Details emerging indicate that renegade Ugandan General David Sejusa, the embattled Coordinator of Intelligence services could have been in office illegally since his contract expired in 2008.
A leaked letter sent to the parliamentary committee on Rules, privileges and Discipline, indicates that General Sejusa was appointed Coordinator Intelligence services for 24 months with effect from 24th October 2005.
According to the letter, General Sejusa was appointed on a local contract as Senior Presidential Adviser to coordinate the work of ISO and ESO in Intelligence Gathering and Analysis.
This means that General Sejusa’s contract as Coordinator Intelligence Services expired in 2008 and there is no evidence showing it was renewed.
General Sejusa fled the country early this year after he authored a letter calling for investigations into a plot to bump off senior army officers and politicians opposed to attempts by President Yoweri Museveni to have his son Kainerugaba Muhoozi, the commandant of Specials Forces Group succeed him when he retires.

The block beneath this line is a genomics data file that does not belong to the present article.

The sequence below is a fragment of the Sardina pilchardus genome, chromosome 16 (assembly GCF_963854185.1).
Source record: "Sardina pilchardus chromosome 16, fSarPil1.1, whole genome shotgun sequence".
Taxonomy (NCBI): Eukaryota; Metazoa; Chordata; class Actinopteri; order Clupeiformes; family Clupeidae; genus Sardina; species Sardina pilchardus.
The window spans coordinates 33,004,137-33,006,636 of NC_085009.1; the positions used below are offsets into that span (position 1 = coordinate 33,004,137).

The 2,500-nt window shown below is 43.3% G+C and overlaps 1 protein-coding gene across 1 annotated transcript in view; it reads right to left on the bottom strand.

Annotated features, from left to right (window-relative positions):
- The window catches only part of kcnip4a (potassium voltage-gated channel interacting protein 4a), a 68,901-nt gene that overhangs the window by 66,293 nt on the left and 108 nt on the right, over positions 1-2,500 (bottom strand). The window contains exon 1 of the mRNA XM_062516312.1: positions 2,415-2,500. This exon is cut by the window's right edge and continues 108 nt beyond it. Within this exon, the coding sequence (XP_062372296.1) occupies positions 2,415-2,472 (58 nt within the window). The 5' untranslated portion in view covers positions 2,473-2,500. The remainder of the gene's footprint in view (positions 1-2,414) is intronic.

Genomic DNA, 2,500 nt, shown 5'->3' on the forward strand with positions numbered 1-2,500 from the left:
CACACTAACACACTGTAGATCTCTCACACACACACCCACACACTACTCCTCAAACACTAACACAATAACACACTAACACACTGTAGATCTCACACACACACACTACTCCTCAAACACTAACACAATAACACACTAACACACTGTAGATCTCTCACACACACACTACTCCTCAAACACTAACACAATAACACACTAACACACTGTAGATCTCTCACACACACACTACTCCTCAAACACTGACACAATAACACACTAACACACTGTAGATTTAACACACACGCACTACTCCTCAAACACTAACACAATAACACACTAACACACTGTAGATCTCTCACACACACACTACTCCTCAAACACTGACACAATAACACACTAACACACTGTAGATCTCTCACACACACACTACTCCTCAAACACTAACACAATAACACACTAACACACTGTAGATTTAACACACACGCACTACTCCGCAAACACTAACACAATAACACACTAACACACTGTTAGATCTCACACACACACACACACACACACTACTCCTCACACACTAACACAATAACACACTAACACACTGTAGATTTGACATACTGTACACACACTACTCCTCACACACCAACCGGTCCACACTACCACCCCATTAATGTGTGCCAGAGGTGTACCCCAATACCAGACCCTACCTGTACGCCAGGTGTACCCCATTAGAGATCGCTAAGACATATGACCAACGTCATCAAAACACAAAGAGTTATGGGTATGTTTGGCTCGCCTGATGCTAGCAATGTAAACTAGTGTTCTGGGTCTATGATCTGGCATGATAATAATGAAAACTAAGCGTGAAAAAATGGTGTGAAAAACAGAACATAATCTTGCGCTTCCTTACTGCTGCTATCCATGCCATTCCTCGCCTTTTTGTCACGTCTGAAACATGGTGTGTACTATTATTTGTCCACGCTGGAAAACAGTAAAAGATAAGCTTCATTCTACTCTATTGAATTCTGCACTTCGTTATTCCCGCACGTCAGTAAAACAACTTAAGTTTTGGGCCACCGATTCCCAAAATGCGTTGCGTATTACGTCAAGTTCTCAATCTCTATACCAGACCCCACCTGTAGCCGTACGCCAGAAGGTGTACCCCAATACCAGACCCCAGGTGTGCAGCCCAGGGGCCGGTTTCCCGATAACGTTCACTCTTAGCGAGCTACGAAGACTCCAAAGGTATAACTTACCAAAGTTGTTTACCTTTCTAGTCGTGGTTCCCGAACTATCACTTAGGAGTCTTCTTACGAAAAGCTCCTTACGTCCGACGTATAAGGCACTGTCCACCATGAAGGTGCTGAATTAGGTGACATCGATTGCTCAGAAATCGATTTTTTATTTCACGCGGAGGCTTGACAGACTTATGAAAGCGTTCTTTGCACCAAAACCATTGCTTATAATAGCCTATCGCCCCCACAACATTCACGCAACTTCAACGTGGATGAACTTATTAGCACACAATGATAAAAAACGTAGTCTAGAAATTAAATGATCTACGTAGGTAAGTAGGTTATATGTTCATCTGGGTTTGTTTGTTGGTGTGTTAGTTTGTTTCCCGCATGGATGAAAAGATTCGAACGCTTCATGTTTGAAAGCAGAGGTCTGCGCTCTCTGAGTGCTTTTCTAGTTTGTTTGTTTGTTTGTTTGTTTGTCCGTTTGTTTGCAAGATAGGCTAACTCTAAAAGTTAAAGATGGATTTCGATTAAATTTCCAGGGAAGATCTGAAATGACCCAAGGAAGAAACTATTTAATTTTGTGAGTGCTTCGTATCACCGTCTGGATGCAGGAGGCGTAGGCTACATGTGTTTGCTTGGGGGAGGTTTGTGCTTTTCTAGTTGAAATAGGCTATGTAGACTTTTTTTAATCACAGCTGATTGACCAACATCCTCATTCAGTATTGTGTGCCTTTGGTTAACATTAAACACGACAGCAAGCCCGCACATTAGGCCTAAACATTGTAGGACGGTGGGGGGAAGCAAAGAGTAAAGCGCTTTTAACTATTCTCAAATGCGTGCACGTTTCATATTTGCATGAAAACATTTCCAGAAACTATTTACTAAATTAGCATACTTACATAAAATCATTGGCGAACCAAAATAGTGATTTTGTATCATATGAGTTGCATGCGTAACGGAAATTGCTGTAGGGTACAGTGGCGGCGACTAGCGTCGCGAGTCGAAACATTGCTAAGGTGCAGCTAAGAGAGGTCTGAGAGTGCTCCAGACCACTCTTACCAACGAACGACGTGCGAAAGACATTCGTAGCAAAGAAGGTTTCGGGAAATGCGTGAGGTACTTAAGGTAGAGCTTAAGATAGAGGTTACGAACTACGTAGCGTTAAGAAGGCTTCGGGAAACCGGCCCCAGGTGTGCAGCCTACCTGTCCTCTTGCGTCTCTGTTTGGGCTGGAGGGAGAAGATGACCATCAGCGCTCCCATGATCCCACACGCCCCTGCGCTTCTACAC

On June 19th 2013 security minister Muruli Mukasa wrote to Brigadier Samuel Wasswa, the assistant to Sejusa to freeze the activities of the office coordinator intelligence services since the monthly facilitation to the office had been frozen.
Muruli also directed Brigadier Wasswa to prepare the personnel under him to go back to their respective units and a hand over report. While appearing before the Rules Committee last week, Muruli Mukasa insisted that General Sejusa was still serving as the coordinator of Intelligence services.
It came after MPs tasked the minister to explain the position of Sejusa in the office of coordinator intelligence services.
Wilfred Niwagaba, the Ndorwa East MP noted that the only document furnished to the committee about Ssejusa was his initial appointment by the public service commission adding that, the committee has no any other document showing that his contract was renewed or extended. He said this shows how the appointing authority treats constitutionalism and rule of law generally.
Niwagaba argued that despite being a serving military officer General Sejusa was appointed to a public office under instructions of the appointing authority and also elected member of public, which placed him under the Executive and legislative arms of government. The MP says he finds the development strange and pledged to implore the committeeto make specific investigations.
Niwagaba argued that according to what the committee has gathered General Sejusa was no longer a coordinator of Security services unless government provides proof showing that his contract was renewed.
Efforts to speak with the Rules Committee Chairperson Fox Odoi proved futile as he could not answer his phone.